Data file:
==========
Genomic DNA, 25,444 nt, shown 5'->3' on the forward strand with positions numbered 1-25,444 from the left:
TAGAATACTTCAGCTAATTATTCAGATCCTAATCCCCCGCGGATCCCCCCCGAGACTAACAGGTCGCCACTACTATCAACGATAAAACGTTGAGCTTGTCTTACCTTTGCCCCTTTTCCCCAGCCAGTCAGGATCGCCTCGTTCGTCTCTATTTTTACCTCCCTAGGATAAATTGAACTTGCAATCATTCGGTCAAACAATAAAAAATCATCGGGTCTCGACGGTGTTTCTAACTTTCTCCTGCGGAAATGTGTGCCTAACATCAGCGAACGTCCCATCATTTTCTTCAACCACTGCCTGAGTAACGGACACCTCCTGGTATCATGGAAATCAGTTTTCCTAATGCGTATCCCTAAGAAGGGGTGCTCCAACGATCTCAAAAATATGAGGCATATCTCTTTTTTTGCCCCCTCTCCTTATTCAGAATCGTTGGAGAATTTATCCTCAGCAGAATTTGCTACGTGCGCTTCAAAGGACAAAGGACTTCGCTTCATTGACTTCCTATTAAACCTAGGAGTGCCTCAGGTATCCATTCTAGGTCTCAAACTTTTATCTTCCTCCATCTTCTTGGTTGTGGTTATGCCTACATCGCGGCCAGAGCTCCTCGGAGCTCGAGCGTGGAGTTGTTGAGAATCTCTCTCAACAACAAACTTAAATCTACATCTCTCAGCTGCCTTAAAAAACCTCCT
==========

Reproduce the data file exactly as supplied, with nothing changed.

Genomic DNA, 25,444 nt, shown 5'->3' on the forward strand with positions numbered 1-25,444 from the left:
TAGAATACTTCAGCTAATTATTCAGATCCTAATCCCCCGCGGATCCCCCCCGAGACTAACAGGTCGCCACTACTATCAACGATAAAACGTTGAGCTTGTCTTACCTTTGCCCCTTTTCCCCAGCCAGTCAGGATCGCCTCGTTCGTCTCTATTTTTACCTCCCTAGGATAAATTGAACTTGCAATCATTCGGTCAAACAATAAAAAATCATCGGGTCTCGACGGTGTTTCTAACTTTCTCCTGCGGAAATGTGTGCCTAACATCAGCGAACGTCCCATCATTTTCTTCAACCACTGCCTGAGTAACGGACACCTCCTGGTATCATGGAAATCAGTTTTCCTAATGCGTATCCCTAAGAAGGGGTGCTCCAACGATCTCAAAAATATGAGGCATATCTCTTTTTTTGCCCCCTCTCCTTATTCAGAATCGTTGGAGAATTTATCCTCAGCAGAATTTGCTACGTGCGCTTCAAAGGACAAAGGACTTCGCTTCATTGACTTCCTATTAAACCTAGGAGTGCCTCAGGTATCCATTCTAGGTCTCAAACTTTTATCTTCCTCCATCTTCTTGGTTGTGGTTATGCCTACATCGCGGCCAGAGCTCCTCGGAGCTCGAGCGTGGAGTTGTTGAGAATCTCTCTCAACAACAAACTTAAATCTACATCTCTCAGCTGCCTTAAAAAACCTCCT